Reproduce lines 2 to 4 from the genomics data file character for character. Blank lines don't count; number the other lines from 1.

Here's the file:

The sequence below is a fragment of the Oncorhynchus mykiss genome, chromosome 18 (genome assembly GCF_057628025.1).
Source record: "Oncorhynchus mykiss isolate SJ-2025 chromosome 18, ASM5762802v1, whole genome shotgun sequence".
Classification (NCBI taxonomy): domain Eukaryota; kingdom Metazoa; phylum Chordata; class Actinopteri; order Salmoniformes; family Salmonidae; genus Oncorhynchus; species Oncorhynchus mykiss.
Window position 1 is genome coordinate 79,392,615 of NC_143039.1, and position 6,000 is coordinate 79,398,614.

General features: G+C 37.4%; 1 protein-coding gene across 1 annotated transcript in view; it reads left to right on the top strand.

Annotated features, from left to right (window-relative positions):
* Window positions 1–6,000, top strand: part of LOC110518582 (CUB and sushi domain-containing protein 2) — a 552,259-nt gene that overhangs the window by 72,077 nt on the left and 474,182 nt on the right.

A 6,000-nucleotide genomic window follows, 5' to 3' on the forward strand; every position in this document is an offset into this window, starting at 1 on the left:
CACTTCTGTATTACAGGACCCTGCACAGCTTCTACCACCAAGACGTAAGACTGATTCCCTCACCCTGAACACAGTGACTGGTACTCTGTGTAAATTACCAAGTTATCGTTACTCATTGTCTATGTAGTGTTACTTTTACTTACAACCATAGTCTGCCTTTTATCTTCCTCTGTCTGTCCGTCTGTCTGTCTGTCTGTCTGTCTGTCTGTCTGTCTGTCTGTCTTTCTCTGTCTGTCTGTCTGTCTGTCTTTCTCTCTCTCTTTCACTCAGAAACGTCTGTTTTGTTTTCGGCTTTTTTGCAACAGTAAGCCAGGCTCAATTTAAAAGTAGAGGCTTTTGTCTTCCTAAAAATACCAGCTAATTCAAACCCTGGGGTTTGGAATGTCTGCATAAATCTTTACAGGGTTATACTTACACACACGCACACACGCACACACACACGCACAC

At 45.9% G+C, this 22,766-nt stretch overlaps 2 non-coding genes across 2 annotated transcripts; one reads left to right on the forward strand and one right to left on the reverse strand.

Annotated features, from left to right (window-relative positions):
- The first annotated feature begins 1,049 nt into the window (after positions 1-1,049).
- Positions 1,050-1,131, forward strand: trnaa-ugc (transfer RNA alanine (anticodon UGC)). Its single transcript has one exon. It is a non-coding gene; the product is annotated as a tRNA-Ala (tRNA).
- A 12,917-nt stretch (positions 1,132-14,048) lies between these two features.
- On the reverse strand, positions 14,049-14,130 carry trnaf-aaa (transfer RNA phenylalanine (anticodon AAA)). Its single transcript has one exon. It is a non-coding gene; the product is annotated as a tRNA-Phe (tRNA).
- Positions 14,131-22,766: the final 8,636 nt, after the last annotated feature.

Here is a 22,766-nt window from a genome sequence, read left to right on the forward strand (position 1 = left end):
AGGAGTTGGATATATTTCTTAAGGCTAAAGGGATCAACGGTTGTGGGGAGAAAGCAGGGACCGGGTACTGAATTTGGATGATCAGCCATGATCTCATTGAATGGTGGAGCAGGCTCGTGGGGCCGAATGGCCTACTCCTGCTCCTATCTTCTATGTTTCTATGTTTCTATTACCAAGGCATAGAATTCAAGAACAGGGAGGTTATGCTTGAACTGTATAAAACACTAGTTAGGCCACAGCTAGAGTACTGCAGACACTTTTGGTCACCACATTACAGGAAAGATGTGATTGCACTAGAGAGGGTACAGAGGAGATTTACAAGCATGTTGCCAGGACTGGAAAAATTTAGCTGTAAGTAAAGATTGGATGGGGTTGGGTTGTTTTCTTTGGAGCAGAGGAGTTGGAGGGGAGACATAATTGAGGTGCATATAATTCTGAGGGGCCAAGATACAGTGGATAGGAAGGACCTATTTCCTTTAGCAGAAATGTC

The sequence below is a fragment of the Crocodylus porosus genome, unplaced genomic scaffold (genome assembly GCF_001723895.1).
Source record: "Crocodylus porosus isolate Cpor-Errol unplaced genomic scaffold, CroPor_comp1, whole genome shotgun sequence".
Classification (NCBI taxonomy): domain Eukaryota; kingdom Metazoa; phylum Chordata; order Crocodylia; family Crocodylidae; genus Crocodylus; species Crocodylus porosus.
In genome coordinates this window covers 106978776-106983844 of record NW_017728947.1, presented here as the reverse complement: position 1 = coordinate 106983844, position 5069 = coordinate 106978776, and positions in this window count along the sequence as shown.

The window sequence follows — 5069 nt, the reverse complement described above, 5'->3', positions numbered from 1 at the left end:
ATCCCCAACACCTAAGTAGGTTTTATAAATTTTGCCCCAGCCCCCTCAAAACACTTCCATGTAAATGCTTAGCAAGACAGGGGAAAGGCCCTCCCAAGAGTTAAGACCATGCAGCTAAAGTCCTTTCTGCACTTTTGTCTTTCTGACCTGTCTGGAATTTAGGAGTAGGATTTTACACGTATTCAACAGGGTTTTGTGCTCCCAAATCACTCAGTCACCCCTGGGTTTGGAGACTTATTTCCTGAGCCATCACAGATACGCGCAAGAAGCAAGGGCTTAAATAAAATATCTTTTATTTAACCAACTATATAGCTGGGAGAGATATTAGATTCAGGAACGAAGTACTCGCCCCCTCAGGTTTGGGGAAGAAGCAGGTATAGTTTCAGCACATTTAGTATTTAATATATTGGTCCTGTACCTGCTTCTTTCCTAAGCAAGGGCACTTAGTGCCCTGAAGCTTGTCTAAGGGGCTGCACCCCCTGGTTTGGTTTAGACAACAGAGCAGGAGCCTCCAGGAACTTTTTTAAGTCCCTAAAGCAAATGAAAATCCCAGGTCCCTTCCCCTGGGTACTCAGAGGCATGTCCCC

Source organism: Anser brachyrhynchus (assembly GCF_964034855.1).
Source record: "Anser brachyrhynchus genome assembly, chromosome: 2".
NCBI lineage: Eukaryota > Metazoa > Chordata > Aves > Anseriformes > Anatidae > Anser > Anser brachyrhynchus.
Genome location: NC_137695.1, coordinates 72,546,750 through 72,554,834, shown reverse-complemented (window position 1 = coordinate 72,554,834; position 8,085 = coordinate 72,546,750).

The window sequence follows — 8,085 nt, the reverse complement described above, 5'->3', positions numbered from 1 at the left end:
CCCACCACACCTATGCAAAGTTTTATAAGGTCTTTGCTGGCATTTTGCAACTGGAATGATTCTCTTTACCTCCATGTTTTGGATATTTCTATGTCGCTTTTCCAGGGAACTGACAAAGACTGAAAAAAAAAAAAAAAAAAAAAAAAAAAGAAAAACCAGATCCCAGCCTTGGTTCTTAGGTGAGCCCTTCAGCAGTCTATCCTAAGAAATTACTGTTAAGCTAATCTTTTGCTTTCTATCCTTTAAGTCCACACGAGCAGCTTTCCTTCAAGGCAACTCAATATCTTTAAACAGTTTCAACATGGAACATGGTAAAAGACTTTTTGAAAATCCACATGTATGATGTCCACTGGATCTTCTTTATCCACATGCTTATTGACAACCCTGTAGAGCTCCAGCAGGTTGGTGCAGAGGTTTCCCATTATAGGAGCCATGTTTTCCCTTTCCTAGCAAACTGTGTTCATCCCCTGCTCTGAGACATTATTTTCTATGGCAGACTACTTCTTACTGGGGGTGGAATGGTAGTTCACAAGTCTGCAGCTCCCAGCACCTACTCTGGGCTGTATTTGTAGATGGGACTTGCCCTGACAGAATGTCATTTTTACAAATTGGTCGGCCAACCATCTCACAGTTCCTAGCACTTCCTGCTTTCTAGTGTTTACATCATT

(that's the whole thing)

Source record: "Oncorhynchus mykiss isolate SJ-2025 chromosome 18, ASM5762802v1, whole genome shotgun sequence".
Classification (NCBI taxonomy): domain Eukaryota; kingdom Metazoa; phylum Chordata; class Actinopteri; order Salmoniformes; family Salmonidae; genus Oncorhynchus; species Oncorhynchus mykiss.
Window position 1 is genome coordinate 79,392,615 of NC_143039.1, and position 6,000 is coordinate 79,398,614.